The Weeknd performs during the 59th Annual Grammy Awards at Staples Center in Los Angeles on Sunday, Feb. 12, 2017. 

A broken heart scars deeper than any wound, and in music, song bleeds the remedy.

For Abel Tesfaye, this is all he knows. Embodied by emptiness, Tesfaye (aka The Weeknd) has made a living projecting his inner demons, nimbly and erratically dancing with darkness throughout his entire career.

With past albums such as the critically acclaimed “Trilogy,” Grammy-winning “Beauty Behind the Madness” and 2016 cornerstone “Starboy,” the R&B enigma turned pop-star has transcended an artistic vision further than even he could imagine.

The Weeknd has seemingly defined the genre of R&B since the late 2000’s. Transforming himself into the pop superstar he is today, his massively successful reputation can be attributed to the otherworldly and Hollywood production of “Starboy.”

Granted, The Weeknd has not lost sight of what inspires him most: loss. As he has outwardly shown indifference this past week, the text messages he had published on Instagram seemingly announced this project with a shrug: “Should we drop Friday? I’m indifferent, to be honest,” he typed.

With the star-studded guest list and attention “Starboy” had received, The Weeknd returns to his gauzy and romantic “Trilogy” roots. Dark, atmospheric and ghostly, he stunningly croons on his first release of 2018 with “My Dear Melancholy.”

His indifference clues us into his mindset of romantic disregard, a cry for help perhaps. A possible ploy for a bigger project, this six-track album/EP defines the very essence of The Weeknd’s artistic self.

Ominous, sexual and disorientated, he essentially creates the listener as a fly on his bedroom wall, relating tension with pleasure in the most suffocating fashion.

As the gorgeous production from Gothic, electro king Gesaffelstein (who has also produced for Kanye West) shines immediately within the first 45 seconds of the album, The Weeknd’s masterful melancholy shades more darkness in the shadows of his own personality. With the use of fuzzy synths and stuttering snares, The Weeknd lifts his signature despair to new heights as he lets his heart lie on the floor, beating to the rhythm of gloom.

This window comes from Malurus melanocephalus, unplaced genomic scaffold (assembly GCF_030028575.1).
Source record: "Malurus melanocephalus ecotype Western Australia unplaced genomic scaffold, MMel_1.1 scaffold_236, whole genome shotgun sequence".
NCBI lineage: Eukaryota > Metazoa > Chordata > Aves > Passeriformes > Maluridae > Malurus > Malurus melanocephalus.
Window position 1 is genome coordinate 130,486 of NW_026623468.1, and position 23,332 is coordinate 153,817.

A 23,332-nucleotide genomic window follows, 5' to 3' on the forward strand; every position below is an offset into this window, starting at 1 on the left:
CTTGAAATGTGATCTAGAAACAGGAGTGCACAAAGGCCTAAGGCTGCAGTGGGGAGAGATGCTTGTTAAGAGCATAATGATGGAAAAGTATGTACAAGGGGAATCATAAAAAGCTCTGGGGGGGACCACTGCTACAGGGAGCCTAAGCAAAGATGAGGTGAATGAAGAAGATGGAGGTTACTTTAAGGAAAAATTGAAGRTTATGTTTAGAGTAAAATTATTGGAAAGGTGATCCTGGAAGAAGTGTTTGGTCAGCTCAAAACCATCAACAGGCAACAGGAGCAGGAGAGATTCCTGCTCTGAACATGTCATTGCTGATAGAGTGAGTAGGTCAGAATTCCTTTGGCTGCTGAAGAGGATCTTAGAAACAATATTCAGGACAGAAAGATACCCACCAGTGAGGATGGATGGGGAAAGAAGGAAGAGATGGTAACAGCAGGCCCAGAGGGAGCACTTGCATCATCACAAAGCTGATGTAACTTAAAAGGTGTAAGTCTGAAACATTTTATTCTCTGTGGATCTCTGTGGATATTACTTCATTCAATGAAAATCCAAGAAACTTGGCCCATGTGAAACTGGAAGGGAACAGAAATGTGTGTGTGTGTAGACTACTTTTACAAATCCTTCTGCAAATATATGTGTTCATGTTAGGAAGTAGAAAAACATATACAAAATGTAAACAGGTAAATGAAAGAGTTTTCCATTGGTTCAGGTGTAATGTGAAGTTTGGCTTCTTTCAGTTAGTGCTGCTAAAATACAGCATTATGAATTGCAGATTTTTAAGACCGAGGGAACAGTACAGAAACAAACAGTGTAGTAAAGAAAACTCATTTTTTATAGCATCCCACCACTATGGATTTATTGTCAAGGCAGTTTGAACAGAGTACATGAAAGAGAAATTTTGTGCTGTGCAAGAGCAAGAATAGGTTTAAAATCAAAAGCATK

With tracks such as “Call Out My Name” and “Privilege,” The Weeknd defiantly returns as the unfiltered, intimate and tortured R&B singer. Woozy 808’s and echoing keys perfectly complement his glorious cadences as he performs with romantic agony and hauntingly beautiful wordplay.

Other featured songs “Try Me” and “Wasted Times” describe the nature of The Weeknd’s cyclical yet intoxicated love. He is unapologetic and complacent, calling out to the heavens as well as his lover. Pleading and begging his insecurities, The Weeknd entertains with his soulful vibrato and ear-catching falsetto to bring out the best in his angst-ridden soul.

This album is an 8 out of 10. The majority of the album bears a strong resemblance to “Trilogy” Weeknd, but instead gives us a more hurt, mature and beaten Tesfaye in the process. With a dreary outlook, The Weeknd woos himself further into the darkness with a numb heart and muffled cry for acceptance.

His power resides in his ability to tug at a listener’s heart-strings. The Weeknd’s charm of skillfully blending that urban moody sound with his cutting vocals makes him unforgettable and, most of all, unique. He exploits this pain in not only himself but in his listeners, providing the most intimate experience of his career.

Fear not the labyrinth of lost love, for The Weeknd is here to calm in the darkest of hours with “My Dear Melancholy.”

JONATHAN BARLAS is a Features and Sports reporter for The Vidette. He can be reached at jgbarla@ilstu.edu. Follow him on Twitter @janveselybarlas.

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